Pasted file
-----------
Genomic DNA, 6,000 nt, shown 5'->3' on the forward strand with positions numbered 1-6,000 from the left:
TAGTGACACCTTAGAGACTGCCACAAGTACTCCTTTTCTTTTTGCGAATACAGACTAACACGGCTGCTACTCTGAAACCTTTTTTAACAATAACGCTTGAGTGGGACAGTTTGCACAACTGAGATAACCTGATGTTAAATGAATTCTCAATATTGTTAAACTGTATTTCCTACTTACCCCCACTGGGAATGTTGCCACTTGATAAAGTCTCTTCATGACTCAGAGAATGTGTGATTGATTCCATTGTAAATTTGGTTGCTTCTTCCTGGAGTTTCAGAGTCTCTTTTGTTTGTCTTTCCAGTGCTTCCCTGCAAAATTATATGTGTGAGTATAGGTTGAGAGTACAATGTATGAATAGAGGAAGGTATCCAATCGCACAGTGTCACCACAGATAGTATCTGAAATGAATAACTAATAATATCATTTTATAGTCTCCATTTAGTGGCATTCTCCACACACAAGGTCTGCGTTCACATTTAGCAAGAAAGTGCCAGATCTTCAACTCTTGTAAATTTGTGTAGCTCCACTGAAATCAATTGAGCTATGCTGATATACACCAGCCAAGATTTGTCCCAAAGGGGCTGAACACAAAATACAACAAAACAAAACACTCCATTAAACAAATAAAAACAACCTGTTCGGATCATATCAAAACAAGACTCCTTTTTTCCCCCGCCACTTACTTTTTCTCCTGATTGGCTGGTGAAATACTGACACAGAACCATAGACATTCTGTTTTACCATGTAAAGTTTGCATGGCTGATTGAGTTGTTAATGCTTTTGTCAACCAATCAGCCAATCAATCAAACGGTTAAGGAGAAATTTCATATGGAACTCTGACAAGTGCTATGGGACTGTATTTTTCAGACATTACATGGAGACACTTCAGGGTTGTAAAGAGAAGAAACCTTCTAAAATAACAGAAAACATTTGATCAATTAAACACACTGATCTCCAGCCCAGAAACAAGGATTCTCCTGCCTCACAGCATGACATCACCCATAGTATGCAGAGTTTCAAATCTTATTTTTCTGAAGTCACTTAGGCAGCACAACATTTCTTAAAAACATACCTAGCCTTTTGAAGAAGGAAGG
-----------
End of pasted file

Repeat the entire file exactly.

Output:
Genomic DNA, 6,000 nt, shown 5'->3' on the forward strand with positions numbered 1-6,000 from the left:
TAGTGACACCTTAGAGACTGCCACAAGTACTCCTTTTCTTTTTGCGAATACAGACTAACACGGCTGCTACTCTGAAACCTTTTTTAACAATAACGCTTGAGTGGGACAGTTTGCACAACTGAGATAACCTGATGTTAAATGAATTCTCAATATTGTTAAACTGTATTTCCTACTTACCCCCACTGGGAATGTTGCCACTTGATAAAGTCTCTTCATGACTCAGAGAATGTGTGATTGATTCCATTGTAAATTTGGTTGCTTCTTCCTGGAGTTTCAGAGTCTCTTTTGTTTGTCTTTCCAGTGCTTCCCTGCAAAATTATATGTGTGAGTATAGGTTGAGAGTACAATGTATGAATAGAGGAAGGTATCCAATCGCACAGTGTCACCACAGATAGTATCTGAAATGAATAACTAATAATATCATTTTATAGTCTCCATTTAGTGGCATTCTCCACACACAAGGTCTGCGTTCACATTTAGCAAGAAAGTGCCAGATCTTCAACTCTTGTAAATTTGTGTAGCTCCACTGAAATCAATTGAGCTATGCTGATATACACCAGCCAAGATTTGTCCCAAAGGGGCTGAACACAAAATACAACAAAACAAAACACTCCATTAAACAAATAAAAACAACCTGTTCGGATCATATCAAAACAAGACTCCTTTTTTCCCCCGCCACTTACTTTTTCTCCTGATTGGCTGGTGAAATACTGACACAGAACCATAGACATTCTGTTTTACCATGTAAAGTTTGCATGGCTGATTGAGTTGTTAATGCTTTTGTCAACCAATCAGCCAATCAATCAAACGGTTAAGGAGAAATTTCATATGGAACTCTGACAAGTGCTATGGGACTGTATTTTTCAGACATTACATGGAGACACTTCAGGGTTGTAAAGAGAAGAAACCTTCTAAAATAACAGAAAACATTTGATCAATTAAACACACTGATCTCCAGCCCAGAAACAAGGATTCTCCTGCCTCACAGCATGACATCACCCATAGTATGCAGAGTTTCAAATCTTATTTTTCTGAAGTCACTTAGGCAGCACAACATTTCTTAAAAACATACCTAGCCTTTTGAAGAAGGAAGG